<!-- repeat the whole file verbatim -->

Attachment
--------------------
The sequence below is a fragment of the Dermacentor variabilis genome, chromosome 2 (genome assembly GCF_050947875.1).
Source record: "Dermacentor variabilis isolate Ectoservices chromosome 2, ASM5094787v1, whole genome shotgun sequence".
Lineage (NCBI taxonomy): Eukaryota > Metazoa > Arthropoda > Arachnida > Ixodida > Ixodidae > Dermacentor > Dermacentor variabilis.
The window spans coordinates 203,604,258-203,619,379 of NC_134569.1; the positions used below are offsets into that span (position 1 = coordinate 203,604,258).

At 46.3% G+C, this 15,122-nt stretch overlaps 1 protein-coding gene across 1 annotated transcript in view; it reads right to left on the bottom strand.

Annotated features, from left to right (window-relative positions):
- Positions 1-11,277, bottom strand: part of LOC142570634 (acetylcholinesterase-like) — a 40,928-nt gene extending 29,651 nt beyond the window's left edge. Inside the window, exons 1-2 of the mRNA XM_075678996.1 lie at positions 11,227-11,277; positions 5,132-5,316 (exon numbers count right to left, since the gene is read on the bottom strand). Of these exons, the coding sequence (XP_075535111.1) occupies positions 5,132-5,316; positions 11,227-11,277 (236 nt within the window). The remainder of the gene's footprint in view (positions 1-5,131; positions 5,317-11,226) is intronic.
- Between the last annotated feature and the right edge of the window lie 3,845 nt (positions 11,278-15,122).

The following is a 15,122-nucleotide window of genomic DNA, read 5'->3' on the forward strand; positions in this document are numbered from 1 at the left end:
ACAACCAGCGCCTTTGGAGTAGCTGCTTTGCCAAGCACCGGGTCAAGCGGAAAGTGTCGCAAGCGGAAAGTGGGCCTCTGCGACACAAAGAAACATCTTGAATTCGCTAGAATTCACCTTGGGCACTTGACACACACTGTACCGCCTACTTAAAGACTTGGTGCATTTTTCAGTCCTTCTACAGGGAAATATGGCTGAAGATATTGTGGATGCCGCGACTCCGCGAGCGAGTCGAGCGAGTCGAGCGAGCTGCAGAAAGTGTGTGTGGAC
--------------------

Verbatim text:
The sequence below is a fragment of the Dermacentor variabilis genome, chromosome 2 (genome assembly GCF_050947875.1).
Source record: "Dermacentor variabilis isolate Ectoservices chromosome 2, ASM5094787v1, whole genome shotgun sequence".
Lineage (NCBI taxonomy): Eukaryota > Metazoa > Arthropoda > Arachnida > Ixodida > Ixodidae > Dermacentor > Dermacentor variabilis.
The window spans coordinates 203,604,258-203,619,379 of NC_134569.1; the positions used below are offsets into that span (position 1 = coordinate 203,604,258).

At 46.3% G+C, this 15,122-nt stretch overlaps 1 protein-coding gene across 1 annotated transcript in view; it reads right to left on the bottom strand.

Annotated features, from left to right (window-relative positions):
- Positions 1-11,277, bottom strand: part of LOC142570634 (acetylcholinesterase-like) — a 40,928-nt gene extending 29,651 nt beyond the window's left edge. Inside the window, exons 1-2 of the mRNA XM_075678996.1 lie at positions 11,227-11,277; positions 5,132-5,316 (exon numbers count right to left, since the gene is read on the bottom strand). Of these exons, the coding sequence (XP_075535111.1) occupies positions 5,132-5,316; positions 11,227-11,277 (236 nt within the window). The remainder of the gene's footprint in view (positions 1-5,131; positions 5,317-11,226) is intronic.
- Between the last annotated feature and the right edge of the window lie 3,845 nt (positions 11,278-15,122).

The following is a 15,122-nucleotide window of genomic DNA, read 5'->3' on the forward strand; positions in this document are numbered from 1 at the left end:
ACAACCAGCGCCTTTGGAGTAGCTGCTTTGCCAAGCACCGGGTCAAGCGGAAAGTGTCGCAAGCGGAAAGTGGGCCTCTGCGACACAAAGAAACATCTTGAATTCGCTAGAATTCACCTTGGGCACTTGACACACACTGTACCGCCTACTTAAAGACTTGGTGCATTTTTCAGTCCTTCTACAGGGAAATATGGCTGAAGATATTGTGGATGCCGCGACTCCGCGAGCGAGTCGAGCGAGTCGAGCGAGCTGCAGAAAGTGTGTGTGGAC